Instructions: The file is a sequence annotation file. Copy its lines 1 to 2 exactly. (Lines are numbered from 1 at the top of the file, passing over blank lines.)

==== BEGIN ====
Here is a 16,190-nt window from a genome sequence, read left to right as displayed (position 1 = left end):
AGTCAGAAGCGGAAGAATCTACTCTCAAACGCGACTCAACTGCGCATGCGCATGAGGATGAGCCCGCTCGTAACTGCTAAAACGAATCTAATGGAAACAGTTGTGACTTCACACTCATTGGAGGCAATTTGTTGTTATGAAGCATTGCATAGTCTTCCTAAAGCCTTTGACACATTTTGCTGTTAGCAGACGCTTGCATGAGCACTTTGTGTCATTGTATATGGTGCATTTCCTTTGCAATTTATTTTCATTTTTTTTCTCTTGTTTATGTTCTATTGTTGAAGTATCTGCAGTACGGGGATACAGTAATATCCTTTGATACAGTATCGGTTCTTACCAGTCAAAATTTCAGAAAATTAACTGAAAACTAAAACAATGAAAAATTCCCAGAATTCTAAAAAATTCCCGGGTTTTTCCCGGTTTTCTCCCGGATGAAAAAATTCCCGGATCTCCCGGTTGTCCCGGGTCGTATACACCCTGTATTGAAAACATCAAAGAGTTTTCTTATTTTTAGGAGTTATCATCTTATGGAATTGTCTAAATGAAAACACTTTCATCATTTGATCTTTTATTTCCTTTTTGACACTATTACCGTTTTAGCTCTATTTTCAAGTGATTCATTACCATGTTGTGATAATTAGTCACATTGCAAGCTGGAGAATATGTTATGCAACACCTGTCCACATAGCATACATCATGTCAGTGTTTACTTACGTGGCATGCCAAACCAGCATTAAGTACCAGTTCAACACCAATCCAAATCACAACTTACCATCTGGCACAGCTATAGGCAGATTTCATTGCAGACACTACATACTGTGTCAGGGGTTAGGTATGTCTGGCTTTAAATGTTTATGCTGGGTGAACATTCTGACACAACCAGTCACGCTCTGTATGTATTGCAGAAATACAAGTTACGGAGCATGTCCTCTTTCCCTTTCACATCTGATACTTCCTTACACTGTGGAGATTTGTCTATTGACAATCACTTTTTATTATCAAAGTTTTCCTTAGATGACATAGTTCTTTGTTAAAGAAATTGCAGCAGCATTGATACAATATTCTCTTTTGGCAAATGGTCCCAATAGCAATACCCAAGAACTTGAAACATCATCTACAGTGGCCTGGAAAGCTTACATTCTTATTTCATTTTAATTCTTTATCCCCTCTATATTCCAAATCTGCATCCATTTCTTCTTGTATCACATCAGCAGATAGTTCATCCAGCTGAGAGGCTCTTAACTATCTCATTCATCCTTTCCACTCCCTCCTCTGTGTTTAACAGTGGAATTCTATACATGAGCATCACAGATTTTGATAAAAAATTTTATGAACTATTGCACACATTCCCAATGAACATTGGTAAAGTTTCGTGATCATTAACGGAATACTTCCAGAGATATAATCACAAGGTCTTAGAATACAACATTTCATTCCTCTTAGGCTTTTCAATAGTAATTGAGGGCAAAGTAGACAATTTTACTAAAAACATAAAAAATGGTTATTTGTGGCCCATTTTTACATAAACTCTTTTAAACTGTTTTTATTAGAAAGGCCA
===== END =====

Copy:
Here is a 16,190-nt window from a genome sequence, read left to right as displayed (position 1 = left end):
AGTCAGAAGCGGAAGAATCTACTCTCAAACGCGACTCAACTGCGCATGCGCATGAGGATGAGCCCGCTCGTAACTGCTAAAACGAATCTAATGGAAACAGTTGTGACTTCACACTCATTGGAGGCAATTTGTTGTTATGAAGCATTGCATAGTCTTCCTAAAGCCTTTGACACATTTTGCTGTTAGCAGACGCTTGCATGAGCACTTTGTGTCATTGTATATGGTGCATTTCCTTTGCAATTTATTTTCATTTTTTTTCTCTTGTTTATGTTCTATTGTTGAAGTATCTGCAGTACGGGGATACAGTAATATCCTTTGATACAGTATCGGTTCTTACCAGTCAAAATTTCAGAAAATTAACTGAAAACTAAAACAATGAAAAATTCCCAGAATTCTAAAAAATTCCCGGGTTTTTCCCGGTTTTCTCCCGGATGAAAAAATTCCCGGATCTCCCGGTTGTCCCGGGTCGTATACACCCTGTATTGAAAACATCAAAGAGTTTTCTTATTTTTAGGAGTTATCATCTTATGGAATTGTCTAAATGAAAACACTTTCATCATTTGATCTTTTATTTCCTTTTTGACACTATTACCGTTTTAGCTCTATTTTCAAGTGATTCATTACCATGTTGTGATAATTAGTCACATTGCAAGCTGGAGAATATGTTATGCAACACCTGTCCACATAGCATACATCATGTCAGTGTTTACTTACGTGGCATGCCAAACCAGCATTAAGTACCAGTTCAACACCAATCCAAATCACAACTTACCATCTGGCACAGCTATAGGCAGATTTCATTGCAGACACTACATACTGTGTCAGGGGTTAGGTATGTCTGGCTTTAAATGTTTATGCTGGGTGAACATTCTGACACAACCAGTCACGCTCTGTATGTATTGCAGAAATACAAGTTACGGAGCATGTCCTCTTTCCCTTTCACATCTGATACTTCCTTACACTGTGGAGATTTGTCTATTGACAATCACTTTTTATTATCAAAGTTTTCCTTAGATGACATAGTTCTTTGTTAAAGAAATTGCAGCAGCATTGATACAATATTCTCTTTTGGCAAATGGTCCCAATAGCAATACCCAAGAACTTGAAACATCATCTACAGTGGCCTGGAAAGCTTACATTCTTATTTCATTTTAATTCTTTATCCCCTCTATATTCCAAATCTGCATCCATTTCTTCTTGTATCACATCAGCAGATAGTTCATCCAGCTGAGAGGCTCTTAACTATCTCATTCATCCTTTCCACTCCCTCCTCTGTGTTTAACAGTGGAATTCTATACATGAGCATCACAGATTTTGATAAAAAATTTTATGAACTATTGCACACATTCCCAATGAACATTGGTAAAGTTTCGTGATCATTAACGGAATACTTCCAGAGATATAATCACAAGGTCTTAGAATACAACATTTCATTCCTCTTAGGCTTTTCAATAGTAATTGAGGGCAAAGTAGACAATTTTACTAAAAACATAAAAAATGGTTATTTGTGGCCCATTTTTACATAAACTCTTTTAAACTGTTTTTATTAGAAAGGCCA